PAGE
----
On Friday, what started as a peaceful protest against naira scarcity turned violent as hoodlums hijacked the demonstration to rob residents and business owners in Port Harcourt, the Rivers State capital.
The incident highlights the dangerous consequences of scarcity in a society where the disparity between the haves and have-nots is vast, News About Nigeria reports.
The scarcity of the new naira notes has been a major problem in Nigeria, particularly in the southern region, where the government has been slow to provide sufficient supplies of the new currency. The old notes are no longer being accepted by banks and businesses, leading to confusion and frustration among traders and the public.
As a result, people have been forced to rely on informal channels to obtain the new currency, which has created an environment of desperation and vulnerability.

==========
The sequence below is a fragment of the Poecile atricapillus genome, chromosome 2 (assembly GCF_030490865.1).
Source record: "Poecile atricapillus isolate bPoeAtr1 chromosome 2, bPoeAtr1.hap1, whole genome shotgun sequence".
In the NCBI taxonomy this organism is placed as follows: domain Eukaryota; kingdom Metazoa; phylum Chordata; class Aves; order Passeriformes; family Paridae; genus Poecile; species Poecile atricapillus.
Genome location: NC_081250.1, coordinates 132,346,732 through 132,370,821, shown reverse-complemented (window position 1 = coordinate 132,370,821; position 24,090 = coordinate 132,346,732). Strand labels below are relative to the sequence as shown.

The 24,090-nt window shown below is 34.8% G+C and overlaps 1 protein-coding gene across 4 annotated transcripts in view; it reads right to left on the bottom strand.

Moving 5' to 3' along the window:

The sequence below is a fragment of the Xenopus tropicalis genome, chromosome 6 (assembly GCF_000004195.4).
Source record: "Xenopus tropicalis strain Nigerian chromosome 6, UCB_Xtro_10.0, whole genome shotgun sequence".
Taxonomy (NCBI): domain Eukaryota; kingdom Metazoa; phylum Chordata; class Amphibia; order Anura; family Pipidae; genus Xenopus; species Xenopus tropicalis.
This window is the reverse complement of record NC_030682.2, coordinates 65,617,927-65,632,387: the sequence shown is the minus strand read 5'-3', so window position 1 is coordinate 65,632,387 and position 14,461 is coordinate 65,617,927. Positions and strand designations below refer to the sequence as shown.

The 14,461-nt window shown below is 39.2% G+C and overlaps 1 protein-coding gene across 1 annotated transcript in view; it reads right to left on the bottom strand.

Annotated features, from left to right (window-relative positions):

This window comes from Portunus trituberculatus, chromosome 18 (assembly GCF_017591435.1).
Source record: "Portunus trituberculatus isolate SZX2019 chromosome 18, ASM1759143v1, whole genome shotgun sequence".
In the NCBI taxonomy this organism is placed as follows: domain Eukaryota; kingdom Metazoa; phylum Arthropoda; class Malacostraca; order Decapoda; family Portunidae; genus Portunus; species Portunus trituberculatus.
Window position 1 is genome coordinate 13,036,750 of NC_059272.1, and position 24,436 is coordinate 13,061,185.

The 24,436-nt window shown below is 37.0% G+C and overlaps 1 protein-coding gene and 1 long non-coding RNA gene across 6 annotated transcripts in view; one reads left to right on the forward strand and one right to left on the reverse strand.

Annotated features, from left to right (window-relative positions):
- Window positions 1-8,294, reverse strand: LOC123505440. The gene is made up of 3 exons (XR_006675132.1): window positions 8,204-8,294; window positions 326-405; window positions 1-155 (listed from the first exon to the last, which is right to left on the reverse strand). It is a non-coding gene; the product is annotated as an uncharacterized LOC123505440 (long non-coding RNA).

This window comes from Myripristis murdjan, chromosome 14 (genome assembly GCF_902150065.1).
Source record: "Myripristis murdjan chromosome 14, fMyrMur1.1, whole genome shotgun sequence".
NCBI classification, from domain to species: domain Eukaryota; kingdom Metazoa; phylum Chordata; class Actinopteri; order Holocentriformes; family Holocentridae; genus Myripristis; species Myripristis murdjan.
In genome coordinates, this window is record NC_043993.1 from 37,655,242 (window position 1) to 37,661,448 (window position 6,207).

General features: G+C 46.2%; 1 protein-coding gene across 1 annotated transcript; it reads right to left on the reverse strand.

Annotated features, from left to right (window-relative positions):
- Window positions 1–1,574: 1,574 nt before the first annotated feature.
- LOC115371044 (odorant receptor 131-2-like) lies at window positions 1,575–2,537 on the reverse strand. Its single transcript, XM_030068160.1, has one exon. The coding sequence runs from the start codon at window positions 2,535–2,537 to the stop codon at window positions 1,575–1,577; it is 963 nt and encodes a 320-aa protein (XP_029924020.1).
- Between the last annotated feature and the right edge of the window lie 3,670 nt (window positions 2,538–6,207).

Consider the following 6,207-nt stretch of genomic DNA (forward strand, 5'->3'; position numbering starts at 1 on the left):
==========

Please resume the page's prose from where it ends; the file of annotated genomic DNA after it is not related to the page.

The incident in Port Harcourt highlights the complex web of issues that scarcity creates. Scarcity is not simply a matter of supply and demand; it is also a social issue that affects people’s livelihoods and well-being. When resources are scarce, people are more likely to resort to desperate measures to survive, and this can create a vicious cycle of crime and poverty.
The situation in Nigeria is particularly acute because of the vast inequality that exists in the country. The wealth gap between the rich and poor is significant, and this creates a breeding ground for crime and social unrest. The scarcity of the new naira notes has only exacerbated this problem.
The government needs to take immediate action to address the issue of naira scarcity. It is not enough to simply provide more notes; the government must also work to address the underlying social and economic issues that are fueling the problem.
This will require a multifaceted approach that includes improving access to education and job opportunities, promoting economic growth, and addressing corruption. Without a comprehensive strategy to address these issues, the problem of naira scarcity will continue to create instability and fuel crime in Nigeria.